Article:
This certainly won’t change many skeptics’ minds… but for everyone else it further emphasizes the dangers (as if more were needed).
What mainly motivates the skeptics, it seems, is fears about the costs of reducing emissions of greenhouse gases, especially CO2. That will certainly entail costs, but even those are not easy to predict. Ironically, and unfortunately for the companies involved, the cost of photovoltaic energy has been plummeting, as the required materials (especially polysilicon) have become much cheaper. This, along with limitations on demand due to economic turbulence (especially in Europe), has put a number of solar companies out of business. But the trend is clear: photovoltaic energy, and other forms of solar energy, just keep getting more affordable. The exact opposite is true for fossil fuels, even without taking account of global warming and other externalities.
It’s not so hard to predict that there will be significant effects of accelerated global warming, but it’s harder to predict the timing and magnitude of the effects and their costs. Some costly effects seem pretty likely, such as extended periods of drought in many places, loss of habitable land, due to sea level rise, where many millions of people now live, poorer health and more deaths due to higher temperatures and severe shortages of food and potable water. And so forth.
And then there are the wildcards associated with extreme weather – severe flooding, more frequent and more intense hurricanes and tornadoes, forest fires resulting from prolonged heat waves.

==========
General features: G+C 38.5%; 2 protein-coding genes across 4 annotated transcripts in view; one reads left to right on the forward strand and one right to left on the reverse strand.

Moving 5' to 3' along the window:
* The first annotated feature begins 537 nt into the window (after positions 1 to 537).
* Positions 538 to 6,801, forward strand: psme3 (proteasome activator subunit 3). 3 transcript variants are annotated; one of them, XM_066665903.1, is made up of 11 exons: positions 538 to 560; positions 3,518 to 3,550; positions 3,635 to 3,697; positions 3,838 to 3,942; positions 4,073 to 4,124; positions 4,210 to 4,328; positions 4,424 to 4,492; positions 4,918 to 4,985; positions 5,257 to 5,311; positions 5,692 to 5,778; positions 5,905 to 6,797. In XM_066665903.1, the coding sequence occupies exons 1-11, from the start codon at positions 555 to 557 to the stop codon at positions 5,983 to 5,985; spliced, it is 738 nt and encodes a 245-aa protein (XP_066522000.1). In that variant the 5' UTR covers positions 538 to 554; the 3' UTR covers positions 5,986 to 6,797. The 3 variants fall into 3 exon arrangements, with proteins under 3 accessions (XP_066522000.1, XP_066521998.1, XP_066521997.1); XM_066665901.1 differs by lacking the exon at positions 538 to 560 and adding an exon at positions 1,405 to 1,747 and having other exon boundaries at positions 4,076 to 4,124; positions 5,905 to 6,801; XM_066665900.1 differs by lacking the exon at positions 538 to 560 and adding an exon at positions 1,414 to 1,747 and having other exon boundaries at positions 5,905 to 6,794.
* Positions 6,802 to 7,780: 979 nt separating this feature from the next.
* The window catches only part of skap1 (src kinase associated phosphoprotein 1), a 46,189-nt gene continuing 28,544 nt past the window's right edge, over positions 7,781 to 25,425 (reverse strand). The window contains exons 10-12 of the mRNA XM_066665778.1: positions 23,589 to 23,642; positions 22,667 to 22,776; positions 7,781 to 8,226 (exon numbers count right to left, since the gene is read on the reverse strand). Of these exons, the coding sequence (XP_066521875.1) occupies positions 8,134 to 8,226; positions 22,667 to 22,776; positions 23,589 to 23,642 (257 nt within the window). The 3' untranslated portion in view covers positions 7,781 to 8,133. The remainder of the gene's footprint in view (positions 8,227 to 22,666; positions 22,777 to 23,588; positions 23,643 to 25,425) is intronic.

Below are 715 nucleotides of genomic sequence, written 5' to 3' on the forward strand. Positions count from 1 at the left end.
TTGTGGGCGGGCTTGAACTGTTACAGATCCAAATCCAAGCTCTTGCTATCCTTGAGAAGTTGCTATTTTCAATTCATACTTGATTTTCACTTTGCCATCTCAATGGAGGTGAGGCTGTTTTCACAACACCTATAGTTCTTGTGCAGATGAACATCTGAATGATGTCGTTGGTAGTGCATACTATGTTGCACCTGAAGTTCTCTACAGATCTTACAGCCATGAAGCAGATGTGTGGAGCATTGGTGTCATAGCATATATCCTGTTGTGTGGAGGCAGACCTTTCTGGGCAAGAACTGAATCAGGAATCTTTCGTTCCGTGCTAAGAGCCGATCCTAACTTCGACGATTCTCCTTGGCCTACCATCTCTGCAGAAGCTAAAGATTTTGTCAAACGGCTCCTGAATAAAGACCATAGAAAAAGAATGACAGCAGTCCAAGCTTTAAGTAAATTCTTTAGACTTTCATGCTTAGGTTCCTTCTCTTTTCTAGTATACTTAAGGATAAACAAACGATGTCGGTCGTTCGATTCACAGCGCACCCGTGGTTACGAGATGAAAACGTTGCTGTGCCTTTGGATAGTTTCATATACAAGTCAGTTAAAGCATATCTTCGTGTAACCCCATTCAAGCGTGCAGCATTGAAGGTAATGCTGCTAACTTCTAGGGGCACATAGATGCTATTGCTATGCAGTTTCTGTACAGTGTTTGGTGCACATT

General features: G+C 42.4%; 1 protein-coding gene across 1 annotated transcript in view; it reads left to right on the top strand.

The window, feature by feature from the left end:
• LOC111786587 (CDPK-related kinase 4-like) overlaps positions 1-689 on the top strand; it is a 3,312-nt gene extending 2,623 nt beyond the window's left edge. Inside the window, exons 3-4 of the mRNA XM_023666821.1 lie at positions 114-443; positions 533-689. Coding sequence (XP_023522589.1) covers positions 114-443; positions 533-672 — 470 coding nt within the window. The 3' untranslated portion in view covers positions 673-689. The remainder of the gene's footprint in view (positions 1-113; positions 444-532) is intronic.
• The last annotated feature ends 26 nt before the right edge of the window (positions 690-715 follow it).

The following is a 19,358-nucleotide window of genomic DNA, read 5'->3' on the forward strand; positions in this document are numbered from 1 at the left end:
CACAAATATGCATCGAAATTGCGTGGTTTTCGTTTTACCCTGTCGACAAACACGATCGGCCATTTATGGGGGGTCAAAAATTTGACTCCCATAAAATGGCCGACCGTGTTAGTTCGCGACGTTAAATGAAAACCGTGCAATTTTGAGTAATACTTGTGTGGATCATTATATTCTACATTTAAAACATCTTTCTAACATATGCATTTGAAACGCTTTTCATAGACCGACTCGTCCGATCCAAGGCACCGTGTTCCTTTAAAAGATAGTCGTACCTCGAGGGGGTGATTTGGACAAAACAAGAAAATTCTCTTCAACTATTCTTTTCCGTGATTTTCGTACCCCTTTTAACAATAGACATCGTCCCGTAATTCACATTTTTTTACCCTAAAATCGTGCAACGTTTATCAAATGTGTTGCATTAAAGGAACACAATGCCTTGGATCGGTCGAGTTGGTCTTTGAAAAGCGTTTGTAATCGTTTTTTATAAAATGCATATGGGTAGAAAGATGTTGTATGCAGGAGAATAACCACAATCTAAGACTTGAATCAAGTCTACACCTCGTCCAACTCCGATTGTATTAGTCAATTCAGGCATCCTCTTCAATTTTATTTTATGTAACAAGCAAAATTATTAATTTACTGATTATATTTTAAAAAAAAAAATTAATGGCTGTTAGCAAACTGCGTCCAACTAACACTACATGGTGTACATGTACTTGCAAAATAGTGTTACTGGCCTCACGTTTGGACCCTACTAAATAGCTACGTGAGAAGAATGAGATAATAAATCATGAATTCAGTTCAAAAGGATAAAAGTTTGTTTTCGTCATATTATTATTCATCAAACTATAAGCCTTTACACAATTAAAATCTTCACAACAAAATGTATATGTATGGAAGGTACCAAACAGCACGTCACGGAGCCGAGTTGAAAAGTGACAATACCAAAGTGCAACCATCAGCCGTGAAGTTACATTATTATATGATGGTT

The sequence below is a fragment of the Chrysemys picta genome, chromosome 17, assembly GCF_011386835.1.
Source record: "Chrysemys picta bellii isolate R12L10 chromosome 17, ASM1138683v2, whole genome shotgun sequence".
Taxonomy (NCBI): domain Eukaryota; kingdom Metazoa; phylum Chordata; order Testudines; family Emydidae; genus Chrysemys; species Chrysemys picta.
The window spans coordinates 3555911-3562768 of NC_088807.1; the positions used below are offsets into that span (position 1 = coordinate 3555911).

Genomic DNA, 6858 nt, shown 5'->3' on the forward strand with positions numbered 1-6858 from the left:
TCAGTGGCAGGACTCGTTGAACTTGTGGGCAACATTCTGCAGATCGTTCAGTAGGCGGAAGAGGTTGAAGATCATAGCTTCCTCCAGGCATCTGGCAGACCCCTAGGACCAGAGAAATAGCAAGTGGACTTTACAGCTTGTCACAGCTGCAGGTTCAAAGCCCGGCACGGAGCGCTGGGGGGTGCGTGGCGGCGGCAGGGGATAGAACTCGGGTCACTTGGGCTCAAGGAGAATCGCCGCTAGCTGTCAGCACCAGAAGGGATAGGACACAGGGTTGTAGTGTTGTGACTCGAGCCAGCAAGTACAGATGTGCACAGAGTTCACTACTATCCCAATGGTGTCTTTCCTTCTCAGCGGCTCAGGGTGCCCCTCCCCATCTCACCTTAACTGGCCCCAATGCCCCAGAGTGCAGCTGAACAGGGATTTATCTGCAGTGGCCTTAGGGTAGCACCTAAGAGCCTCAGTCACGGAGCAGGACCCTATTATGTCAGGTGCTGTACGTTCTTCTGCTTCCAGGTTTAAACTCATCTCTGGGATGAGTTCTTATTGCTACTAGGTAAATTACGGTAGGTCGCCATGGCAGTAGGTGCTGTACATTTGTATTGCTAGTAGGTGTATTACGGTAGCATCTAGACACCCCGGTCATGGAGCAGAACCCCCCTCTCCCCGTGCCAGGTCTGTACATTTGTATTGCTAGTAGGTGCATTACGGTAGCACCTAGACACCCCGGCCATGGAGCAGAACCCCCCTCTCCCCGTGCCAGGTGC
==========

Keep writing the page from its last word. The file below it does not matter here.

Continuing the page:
Some of these extremes appear to be nearly certain, while others remain unpredictable possibilities. But even the possibilities, and their costs, need to be accounted for in terms of increased statistical expectation. You don’t know how much you’ll lose during a weekend at the Las Vegas casinos, but if you look at the odds (and the profits the casinos make), you can calculate the expected loss.
Extreme weather, such as the 2010 Russian heat wave or the drought in the horn of Africa, will become more frequent and severe as the planet warms, the Intergovernmental Panel on Climate Change (IPCC) warns in a report released today. Some areas could become “increasingly marginal as places to live in”, the report concludes.
It is “virtually certain” — meaning 99–100% probability in IPCC terminology — that the twenty-first century will see an increase in the frequency and magnitude of warm temperature extremes and a decrease in cold extremes.
It is much less clear, however, how climate change will affect rainfall, flood risk and storminess.
And these weather events aren’t independent things either. Extremes in one part of the global weather system can lead to extremes in other parts. For example, the 2010 Russian heat wave and the severe flooding in Pakistan. (References: here, here)
It’s unfortunate that people don’t have too much trouble understanding the need to prepare for unpredictable events like earthquakes or even asteroid impacts – yet there’s so much reluctance to do anything about far more predictable outcomes associated with extreme weather.